|Southface Journal of Sustainable Building Volume 4, December 1997 |
Alternative Fueled Vehicles Bring a Breath of Fresh Air by Julie Simon and Kent Iglehart
Compressed natural gas MARTA bus
Atlantans drive more miles each day on average than in any other US city: 33 miles (53 km) per day per capita. The daily total reached 100 million miles (160 million km) in 1995 and continues to grow. All that driving fouls the air we breathe and contributes to the need to import growing quantities of petroleum. Although measures to increase walking, bicycling, rail, and other transportation options are urgently needed in Atlanta, people will continue to need personal motor vehicles for decades to come. Alternative fueled vehicles (AFVs), powered by electricity, natural gas, and propane can provide a more environmentally benign alternative to vehicles powered by gasoline. Alternatives to gasoline have been around for a long time. In fact, in 1900, Americans owned more electric vehicles (EVs) than gasoline-powered cars. The electric RAV4 EV1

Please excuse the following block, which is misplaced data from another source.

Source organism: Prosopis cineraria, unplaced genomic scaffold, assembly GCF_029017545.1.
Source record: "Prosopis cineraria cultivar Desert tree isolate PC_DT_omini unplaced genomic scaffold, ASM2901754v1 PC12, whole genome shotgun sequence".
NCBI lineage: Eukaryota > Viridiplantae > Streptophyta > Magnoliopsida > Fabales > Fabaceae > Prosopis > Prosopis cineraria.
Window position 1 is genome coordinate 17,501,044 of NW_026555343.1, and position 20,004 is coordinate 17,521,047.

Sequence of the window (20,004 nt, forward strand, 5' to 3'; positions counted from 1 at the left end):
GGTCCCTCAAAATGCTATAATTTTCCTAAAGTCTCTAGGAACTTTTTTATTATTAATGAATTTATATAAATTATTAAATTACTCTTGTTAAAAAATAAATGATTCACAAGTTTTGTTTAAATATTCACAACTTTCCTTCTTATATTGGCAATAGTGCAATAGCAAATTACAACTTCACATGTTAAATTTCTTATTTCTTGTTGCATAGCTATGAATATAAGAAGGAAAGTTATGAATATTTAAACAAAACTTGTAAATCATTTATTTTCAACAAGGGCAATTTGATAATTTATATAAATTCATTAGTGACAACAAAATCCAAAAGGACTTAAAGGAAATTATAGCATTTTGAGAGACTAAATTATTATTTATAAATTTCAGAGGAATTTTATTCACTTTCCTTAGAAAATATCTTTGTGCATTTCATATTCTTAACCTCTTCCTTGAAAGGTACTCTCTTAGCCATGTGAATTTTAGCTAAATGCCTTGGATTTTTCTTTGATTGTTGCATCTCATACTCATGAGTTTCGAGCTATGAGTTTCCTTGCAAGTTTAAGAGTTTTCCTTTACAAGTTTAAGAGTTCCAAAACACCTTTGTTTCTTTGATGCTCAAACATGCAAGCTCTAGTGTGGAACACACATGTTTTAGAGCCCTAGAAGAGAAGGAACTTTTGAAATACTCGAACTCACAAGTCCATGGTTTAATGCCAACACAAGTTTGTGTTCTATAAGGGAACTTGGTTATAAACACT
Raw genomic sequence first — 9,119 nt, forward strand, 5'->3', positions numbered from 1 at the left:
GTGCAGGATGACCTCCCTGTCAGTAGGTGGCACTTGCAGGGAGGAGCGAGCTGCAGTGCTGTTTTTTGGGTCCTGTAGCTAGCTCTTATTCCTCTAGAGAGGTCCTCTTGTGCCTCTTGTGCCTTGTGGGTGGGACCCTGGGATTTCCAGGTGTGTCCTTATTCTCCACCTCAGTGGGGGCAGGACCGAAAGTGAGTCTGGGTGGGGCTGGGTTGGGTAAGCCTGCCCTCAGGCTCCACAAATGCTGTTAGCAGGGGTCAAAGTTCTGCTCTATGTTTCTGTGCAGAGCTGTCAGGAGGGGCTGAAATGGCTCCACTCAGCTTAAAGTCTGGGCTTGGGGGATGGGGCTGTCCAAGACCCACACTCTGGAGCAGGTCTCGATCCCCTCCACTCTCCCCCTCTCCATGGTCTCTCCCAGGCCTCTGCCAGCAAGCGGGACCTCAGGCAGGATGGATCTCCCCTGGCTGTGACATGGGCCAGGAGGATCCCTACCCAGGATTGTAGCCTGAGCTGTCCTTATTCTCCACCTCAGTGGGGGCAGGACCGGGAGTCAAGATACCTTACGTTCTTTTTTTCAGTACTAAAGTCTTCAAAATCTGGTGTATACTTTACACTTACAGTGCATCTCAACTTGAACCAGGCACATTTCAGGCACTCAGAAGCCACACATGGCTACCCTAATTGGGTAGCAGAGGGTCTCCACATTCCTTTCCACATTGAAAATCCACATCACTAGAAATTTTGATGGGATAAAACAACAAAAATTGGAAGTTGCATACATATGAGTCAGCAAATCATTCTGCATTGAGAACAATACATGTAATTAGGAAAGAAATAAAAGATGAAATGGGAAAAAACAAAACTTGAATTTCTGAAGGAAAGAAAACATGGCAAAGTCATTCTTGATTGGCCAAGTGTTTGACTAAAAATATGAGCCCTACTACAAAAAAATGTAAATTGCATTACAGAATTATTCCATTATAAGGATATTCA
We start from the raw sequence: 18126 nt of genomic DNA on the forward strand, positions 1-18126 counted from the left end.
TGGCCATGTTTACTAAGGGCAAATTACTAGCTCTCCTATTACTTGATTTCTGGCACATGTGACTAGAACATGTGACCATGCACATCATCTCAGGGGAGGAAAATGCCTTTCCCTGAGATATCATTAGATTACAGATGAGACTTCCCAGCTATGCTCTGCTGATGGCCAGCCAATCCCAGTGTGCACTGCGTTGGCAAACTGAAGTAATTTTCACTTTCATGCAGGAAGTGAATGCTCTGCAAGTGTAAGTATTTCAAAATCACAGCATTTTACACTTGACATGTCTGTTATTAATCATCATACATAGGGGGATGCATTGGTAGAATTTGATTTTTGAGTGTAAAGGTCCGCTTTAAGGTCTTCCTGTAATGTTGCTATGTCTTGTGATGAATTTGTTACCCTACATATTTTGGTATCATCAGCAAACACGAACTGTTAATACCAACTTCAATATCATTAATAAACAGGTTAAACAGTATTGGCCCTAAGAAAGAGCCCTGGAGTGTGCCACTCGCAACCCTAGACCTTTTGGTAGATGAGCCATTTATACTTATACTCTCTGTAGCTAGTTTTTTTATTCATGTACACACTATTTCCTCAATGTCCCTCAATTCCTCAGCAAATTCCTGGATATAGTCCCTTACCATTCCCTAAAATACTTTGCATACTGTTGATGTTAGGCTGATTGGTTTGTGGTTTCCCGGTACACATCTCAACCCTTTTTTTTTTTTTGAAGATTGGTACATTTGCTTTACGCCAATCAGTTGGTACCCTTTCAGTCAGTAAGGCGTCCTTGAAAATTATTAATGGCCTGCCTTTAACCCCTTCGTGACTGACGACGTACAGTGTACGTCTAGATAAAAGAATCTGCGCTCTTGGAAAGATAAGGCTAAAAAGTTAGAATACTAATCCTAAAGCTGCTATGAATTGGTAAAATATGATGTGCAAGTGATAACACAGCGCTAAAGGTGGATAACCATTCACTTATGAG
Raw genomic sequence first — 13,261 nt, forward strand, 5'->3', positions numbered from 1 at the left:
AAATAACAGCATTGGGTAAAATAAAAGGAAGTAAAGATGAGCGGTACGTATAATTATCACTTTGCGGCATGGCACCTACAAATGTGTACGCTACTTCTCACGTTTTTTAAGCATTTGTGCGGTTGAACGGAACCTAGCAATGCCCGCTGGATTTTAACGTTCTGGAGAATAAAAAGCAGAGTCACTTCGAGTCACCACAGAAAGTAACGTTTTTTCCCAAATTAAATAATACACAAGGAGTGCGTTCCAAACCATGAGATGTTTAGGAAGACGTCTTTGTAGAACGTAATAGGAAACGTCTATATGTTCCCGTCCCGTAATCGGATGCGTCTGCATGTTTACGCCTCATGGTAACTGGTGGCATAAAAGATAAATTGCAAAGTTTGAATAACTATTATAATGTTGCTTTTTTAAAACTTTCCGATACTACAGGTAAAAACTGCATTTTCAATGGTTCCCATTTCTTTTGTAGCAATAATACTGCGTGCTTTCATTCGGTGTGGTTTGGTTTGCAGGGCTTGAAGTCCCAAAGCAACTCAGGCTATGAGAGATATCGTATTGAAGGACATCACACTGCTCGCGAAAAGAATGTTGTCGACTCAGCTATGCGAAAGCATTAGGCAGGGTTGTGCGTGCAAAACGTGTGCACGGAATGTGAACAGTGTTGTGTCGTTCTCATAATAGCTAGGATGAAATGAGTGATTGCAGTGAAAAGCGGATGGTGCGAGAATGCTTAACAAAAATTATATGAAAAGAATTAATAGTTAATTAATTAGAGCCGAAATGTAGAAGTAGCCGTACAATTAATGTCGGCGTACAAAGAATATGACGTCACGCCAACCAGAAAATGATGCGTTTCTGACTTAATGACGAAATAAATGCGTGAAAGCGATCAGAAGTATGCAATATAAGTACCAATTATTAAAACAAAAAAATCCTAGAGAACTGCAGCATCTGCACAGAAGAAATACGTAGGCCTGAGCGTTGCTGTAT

The push for AFVs resurfaced as the 1990 Clean Air Act Amendments drastically reduced allowable emissions and mandated sales of zero-emission and other clean vehicles. Currently, more than 2,000 AFVs are being driven in the Atlanta area, including the highly visible MARTA natural gas buses, UPS natural gas delivery trucks, EVs at Perimeter Mall and Emory, and propane trucks in DeKalb County to name a few. Natural gas vehicles (NGVs) operate on the same natural gas many people have in their homes. To enable sufficient storage, natural gas is compressed to between 2,400 and 3,600 pounds per square inch (psi) in cylinders that have proven to be much safer than gasoline tanks. Due to limitations in storage capacity, NGVs have a range of 100 to 250 miles per fill. NGVs can refuel under low pressure at about a gallon an hour or, under high pressure, in time comparable to filling a gasoline tank.